Should an apostrophe go at the end of years.


Finance Manager bringing over 20 years’ experience and skills in leadership, attention to detail, accuracy, strategic planning, cost modeling, identify and mitigate problems, training, build and maintain positive relationships, developing people, and verbal and written communication that meets deadlines plus computer skills.  

asked Jan 12 '12 at 16:36 Dan New member

4 answers


Yes, because it's (years) possessive.  If you don't want to use the apostrophe, you could write 20 years of experience.

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link comment answered Jan 12 '12 at 20:39 Jody M. Expert

I disagree. The years do not own the experience, the person does. When you say ' she has 20 years experience in...' you are implying the 'of', but 'she' still owns the experience.

link comment answered Oct 15 '13 at 23:18 Katherine New member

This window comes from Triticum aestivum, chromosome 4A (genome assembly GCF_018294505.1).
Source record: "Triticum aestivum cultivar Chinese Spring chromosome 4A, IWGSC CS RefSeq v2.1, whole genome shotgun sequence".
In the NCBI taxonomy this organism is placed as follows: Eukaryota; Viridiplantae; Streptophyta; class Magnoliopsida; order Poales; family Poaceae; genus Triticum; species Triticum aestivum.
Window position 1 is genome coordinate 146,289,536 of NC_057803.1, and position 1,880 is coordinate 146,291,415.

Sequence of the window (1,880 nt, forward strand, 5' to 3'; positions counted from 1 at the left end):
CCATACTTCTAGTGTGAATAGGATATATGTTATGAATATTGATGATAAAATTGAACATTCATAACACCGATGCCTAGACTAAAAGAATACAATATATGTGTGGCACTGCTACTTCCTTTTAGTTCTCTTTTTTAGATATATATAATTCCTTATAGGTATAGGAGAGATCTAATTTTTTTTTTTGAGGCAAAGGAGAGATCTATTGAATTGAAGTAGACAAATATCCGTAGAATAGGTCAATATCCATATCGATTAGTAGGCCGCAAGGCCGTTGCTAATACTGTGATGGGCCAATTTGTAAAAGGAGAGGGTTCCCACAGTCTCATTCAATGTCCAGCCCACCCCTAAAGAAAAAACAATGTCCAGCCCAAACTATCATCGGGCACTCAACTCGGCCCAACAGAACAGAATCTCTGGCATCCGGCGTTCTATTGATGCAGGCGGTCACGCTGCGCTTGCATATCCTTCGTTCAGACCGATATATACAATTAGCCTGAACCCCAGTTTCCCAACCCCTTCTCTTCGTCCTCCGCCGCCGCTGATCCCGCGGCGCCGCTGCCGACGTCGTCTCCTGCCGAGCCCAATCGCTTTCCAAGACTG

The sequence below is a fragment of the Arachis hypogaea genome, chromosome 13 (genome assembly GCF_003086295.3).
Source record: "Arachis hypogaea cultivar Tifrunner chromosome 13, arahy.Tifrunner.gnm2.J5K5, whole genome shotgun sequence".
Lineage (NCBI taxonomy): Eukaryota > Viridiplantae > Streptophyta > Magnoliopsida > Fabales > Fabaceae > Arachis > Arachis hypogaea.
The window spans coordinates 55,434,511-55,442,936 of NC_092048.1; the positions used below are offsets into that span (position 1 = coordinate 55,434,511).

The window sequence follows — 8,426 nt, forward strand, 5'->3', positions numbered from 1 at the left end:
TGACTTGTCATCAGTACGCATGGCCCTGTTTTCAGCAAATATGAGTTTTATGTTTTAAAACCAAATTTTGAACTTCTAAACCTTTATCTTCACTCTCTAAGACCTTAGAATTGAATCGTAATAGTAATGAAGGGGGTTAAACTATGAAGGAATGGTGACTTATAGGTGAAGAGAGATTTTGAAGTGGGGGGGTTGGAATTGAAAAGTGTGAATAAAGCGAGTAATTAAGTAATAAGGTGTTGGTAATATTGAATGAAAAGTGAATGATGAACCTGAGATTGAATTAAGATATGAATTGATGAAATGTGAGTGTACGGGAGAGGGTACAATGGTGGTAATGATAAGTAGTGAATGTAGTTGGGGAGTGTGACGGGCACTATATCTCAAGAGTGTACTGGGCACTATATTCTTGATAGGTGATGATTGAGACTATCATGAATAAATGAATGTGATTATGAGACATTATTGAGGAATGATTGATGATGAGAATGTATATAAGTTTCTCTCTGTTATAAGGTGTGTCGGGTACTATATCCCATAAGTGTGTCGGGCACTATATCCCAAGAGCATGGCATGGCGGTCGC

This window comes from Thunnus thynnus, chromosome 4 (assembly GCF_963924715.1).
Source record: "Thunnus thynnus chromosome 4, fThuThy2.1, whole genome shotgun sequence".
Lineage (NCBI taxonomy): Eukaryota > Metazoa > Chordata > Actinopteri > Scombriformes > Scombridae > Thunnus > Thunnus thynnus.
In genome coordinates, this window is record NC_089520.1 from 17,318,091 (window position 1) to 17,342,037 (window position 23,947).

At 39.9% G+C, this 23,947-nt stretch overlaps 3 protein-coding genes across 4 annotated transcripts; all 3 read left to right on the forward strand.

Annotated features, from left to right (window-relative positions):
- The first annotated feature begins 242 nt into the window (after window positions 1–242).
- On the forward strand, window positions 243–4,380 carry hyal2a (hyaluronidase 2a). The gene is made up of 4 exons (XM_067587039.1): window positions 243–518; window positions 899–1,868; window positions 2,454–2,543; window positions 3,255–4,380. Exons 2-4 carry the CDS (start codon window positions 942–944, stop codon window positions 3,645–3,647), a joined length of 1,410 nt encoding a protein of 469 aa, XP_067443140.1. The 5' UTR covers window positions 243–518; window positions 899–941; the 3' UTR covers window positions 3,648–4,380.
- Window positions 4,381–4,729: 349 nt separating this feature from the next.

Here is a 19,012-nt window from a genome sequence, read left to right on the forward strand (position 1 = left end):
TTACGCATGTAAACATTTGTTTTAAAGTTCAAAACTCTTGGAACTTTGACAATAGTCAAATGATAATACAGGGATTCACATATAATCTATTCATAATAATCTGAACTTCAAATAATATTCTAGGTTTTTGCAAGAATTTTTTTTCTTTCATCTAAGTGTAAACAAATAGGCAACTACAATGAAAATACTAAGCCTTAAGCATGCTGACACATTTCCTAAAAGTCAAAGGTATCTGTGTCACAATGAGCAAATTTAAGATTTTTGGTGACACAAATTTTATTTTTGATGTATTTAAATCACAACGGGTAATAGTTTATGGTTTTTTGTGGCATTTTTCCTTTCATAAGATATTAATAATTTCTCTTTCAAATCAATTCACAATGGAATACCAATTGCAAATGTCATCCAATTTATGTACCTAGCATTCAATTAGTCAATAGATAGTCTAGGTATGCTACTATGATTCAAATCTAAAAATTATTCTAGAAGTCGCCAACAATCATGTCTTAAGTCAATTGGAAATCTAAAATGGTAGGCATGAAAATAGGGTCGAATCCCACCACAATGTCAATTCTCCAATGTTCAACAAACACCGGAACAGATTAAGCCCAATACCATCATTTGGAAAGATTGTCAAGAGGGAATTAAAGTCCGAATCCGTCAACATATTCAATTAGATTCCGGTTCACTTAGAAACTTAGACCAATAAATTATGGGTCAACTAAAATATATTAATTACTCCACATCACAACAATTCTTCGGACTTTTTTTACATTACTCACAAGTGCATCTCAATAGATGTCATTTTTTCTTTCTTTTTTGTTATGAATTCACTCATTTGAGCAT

There is no apostrophe - Guardian explains - Apostrophes are used in phrases such as two days' time and 12 years' jail, where the time period (two days) modifies a noun (time), but not in three weeks old or nine months pregnant, where the time period (three weeks) modifies an adjective (old). You can test this by trying the singular: one day's time, but one month pregnant.

link answered Feb 16 '16 at 21:03 Snow Gum New member

But experience is a noun.

andrew burkeSep 21 '16 at 10:22

Or is it to do with the word year?

andrew burkeSep 21 '16 at 10:24

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I posted a guardian note on this but it does seem to me that the ' is needed - so the phrase is correct as stated in the start of the thread - ie) (for more than one year) years' experience. Its wierd the Guardian thinks otherwise actually now I think on it.

link comment answered Sep 21 '16 at 12:06 Snow Gum New member

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